The clinical importance of monitoring liver fibrosis lies in the morbidity and mortality of the chronic liver diseases in relation to the stage and progression of fibrosis. Whether the fibrosis stabilizes or regresses depends on the specific treatment. Liver biopsy, the current standard for the diagnosis, has implicit limitations due to sampling heterogeneity. There are noninvasive imaging methods, such as transient elastography that measures the stiffness of the liver, but it has some limitations (feasibility and unreliability), particularly in obese patients. FibroTest is the most widely used noninvasive serological method worldwide which is efficacious in the extreme stages of fibrosis, but these methods cannot discern intermediate stages. Liver fibrosis is a dynamic response that involves multiple cellular and molecular events with an excessive deposit of extracellular matrix. Even though there is much information on the pathophysiology of fibrosis, that knowledge is still incomplete, greatly hindering the development of both an accurate treatment and a noninvasive diagnostic method with adequate sensitivity for all the stages of fibrosis. It is known that IGFBP participates in liver homeostasis, and thus these proteins can be used as serum biomarkers during the progression of liver fibrosis in chronic hepatitis C.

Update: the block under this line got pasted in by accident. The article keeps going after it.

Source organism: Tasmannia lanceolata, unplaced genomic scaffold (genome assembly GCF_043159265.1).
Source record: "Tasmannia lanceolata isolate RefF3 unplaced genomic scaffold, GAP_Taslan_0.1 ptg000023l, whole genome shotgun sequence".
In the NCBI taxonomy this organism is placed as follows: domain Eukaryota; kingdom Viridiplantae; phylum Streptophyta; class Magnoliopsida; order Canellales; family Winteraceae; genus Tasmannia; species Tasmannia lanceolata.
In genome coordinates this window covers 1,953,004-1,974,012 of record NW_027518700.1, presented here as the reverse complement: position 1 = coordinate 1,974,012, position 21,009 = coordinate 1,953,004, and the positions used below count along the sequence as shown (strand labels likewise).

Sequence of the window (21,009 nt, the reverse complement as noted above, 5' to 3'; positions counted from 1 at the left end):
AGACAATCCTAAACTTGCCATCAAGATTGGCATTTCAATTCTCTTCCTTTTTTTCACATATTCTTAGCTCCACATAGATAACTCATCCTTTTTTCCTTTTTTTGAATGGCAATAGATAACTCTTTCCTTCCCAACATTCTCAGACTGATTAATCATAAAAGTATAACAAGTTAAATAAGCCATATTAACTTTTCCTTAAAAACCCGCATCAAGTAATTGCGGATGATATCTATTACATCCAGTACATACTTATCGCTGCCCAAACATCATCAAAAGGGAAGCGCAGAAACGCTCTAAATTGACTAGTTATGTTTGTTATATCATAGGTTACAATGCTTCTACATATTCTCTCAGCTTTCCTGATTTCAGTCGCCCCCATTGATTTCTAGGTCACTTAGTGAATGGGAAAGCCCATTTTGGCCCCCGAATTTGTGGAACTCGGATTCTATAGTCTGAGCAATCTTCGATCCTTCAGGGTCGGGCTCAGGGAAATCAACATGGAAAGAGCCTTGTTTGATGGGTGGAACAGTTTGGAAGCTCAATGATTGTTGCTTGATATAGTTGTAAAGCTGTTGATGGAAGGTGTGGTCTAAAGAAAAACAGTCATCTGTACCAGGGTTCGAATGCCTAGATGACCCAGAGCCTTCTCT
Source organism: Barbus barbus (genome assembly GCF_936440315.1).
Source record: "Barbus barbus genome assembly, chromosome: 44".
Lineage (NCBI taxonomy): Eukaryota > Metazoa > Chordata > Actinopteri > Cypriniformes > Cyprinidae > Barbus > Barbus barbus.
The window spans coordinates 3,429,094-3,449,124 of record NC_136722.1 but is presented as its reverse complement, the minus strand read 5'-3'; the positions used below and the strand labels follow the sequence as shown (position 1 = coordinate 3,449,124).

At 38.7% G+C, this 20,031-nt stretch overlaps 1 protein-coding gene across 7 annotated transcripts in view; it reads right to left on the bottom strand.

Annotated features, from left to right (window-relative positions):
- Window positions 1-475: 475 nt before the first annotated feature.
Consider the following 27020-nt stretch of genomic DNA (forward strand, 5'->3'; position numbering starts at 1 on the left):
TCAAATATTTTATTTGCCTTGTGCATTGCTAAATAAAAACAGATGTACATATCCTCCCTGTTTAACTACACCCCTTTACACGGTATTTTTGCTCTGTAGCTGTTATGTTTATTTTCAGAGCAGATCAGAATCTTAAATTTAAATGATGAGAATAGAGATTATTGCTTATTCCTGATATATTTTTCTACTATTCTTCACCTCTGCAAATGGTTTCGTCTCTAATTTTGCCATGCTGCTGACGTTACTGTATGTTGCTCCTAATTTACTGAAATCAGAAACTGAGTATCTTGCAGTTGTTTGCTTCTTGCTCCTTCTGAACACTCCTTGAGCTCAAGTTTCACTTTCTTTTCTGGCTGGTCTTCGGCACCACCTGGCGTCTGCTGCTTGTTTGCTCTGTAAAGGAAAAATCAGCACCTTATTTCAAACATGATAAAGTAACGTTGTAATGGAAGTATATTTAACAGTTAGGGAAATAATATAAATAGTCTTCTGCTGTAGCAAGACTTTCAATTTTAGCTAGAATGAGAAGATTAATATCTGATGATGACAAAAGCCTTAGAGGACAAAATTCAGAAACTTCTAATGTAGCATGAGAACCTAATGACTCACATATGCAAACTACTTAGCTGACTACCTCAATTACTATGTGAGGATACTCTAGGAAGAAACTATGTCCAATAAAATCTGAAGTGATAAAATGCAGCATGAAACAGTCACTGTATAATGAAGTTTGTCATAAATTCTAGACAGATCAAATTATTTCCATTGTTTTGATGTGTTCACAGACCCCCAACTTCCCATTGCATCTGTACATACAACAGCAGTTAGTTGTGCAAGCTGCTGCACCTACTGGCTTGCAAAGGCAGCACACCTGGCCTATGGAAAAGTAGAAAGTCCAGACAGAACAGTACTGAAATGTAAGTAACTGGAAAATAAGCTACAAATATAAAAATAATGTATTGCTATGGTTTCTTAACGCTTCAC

Part of the book: Liver Cirrhosis